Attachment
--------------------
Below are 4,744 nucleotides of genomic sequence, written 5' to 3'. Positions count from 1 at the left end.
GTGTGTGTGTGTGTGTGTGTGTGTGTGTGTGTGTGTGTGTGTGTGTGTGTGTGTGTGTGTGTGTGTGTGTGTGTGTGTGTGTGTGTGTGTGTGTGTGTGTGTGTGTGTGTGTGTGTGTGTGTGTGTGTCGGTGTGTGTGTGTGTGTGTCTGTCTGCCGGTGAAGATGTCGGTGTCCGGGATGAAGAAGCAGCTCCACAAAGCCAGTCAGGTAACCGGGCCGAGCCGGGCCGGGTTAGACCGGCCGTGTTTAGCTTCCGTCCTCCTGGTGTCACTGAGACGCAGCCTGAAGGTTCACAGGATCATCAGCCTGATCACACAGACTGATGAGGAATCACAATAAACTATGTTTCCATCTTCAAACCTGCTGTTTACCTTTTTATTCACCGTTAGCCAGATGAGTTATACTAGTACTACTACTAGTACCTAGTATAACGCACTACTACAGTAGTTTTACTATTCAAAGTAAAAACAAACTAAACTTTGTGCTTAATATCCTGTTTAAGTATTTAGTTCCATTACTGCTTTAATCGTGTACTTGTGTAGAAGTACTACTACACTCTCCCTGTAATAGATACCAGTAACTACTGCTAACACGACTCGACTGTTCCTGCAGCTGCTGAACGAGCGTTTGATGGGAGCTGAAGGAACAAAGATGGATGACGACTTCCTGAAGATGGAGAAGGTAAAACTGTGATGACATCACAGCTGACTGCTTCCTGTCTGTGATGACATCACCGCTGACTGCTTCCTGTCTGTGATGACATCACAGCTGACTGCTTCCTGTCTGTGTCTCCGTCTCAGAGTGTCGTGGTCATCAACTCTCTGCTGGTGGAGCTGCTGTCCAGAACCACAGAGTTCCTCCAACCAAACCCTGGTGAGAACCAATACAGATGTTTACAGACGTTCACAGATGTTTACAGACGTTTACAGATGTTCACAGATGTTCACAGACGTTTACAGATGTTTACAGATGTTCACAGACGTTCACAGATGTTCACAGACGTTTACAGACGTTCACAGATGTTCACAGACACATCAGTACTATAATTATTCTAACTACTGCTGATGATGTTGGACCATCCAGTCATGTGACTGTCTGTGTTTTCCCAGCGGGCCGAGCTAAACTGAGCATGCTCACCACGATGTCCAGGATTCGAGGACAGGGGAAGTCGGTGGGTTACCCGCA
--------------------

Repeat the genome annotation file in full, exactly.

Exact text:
Below are 4,744 nucleotides of genomic sequence, written 5' to 3'. Positions count from 1 at the left end.
GTGTGTGTGTGTGTGTGTGTGTGTGTGTGTGTGTGTGTGTGTGTGTGTGTGTGTGTGTGTGTGTGTGTGTGTGTGTGTGTGTGTGTGTGTGTGTGTGTGTGTGTGTGTGTGTGTGTGTGTGTGTGTGTCGGTGTGTGTGTGTGTGTGTCTGTCTGCCGGTGAAGATGTCGGTGTCCGGGATGAAGAAGCAGCTCCACAAAGCCAGTCAGGTAACCGGGCCGAGCCGGGCCGGGTTAGACCGGCCGTGTTTAGCTTCCGTCCTCCTGGTGTCACTGAGACGCAGCCTGAAGGTTCACAGGATCATCAGCCTGATCACACAGACTGATGAGGAATCACAATAAACTATGTTTCCATCTTCAAACCTGCTGTTTACCTTTTTATTCACCGTTAGCCAGATGAGTTATACTAGTACTACTACTAGTACCTAGTATAACGCACTACTACAGTAGTTTTACTATTCAAAGTAAAAACAAACTAAACTTTGTGCTTAATATCCTGTTTAAGTATTTAGTTCCATTACTGCTTTAATCGTGTACTTGTGTAGAAGTACTACTACACTCTCCCTGTAATAGATACCAGTAACTACTGCTAACACGACTCGACTGTTCCTGCAGCTGCTGAACGAGCGTTTGATGGGAGCTGAAGGAACAAAGATGGATGACGACTTCCTGAAGATGGAGAAGGTAAAACTGTGATGACATCACAGCTGACTGCTTCCTGTCTGTGATGACATCACCGCTGACTGCTTCCTGTCTGTGATGACATCACAGCTGACTGCTTCCTGTCTGTGTCTCCGTCTCAGAGTGTCGTGGTCATCAACTCTCTGCTGGTGGAGCTGCTGTCCAGAACCACAGAGTTCCTCCAACCAAACCCTGGTGAGAACCAATACAGATGTTTACAGACGTTCACAGATGTTTACAGACGTTTACAGATGTTCACAGATGTTCACAGACGTTTACAGATGTTTACAGATGTTCACAGACGTTCACAGATGTTCACAGACGTTTACAGACGTTCACAGATGTTCACAGACACATCAGTACTATAATTATTCTAACTACTGCTGATGATGTTGGACCATCCAGTCATGTGACTGTCTGTGTTTTCCCAGCGGGCCGAGCTAAACTGAGCATGCTCACCACGATGTCCAGGATTCGAGGACAGGGGAAGTCGGTGGGTTACCCGCA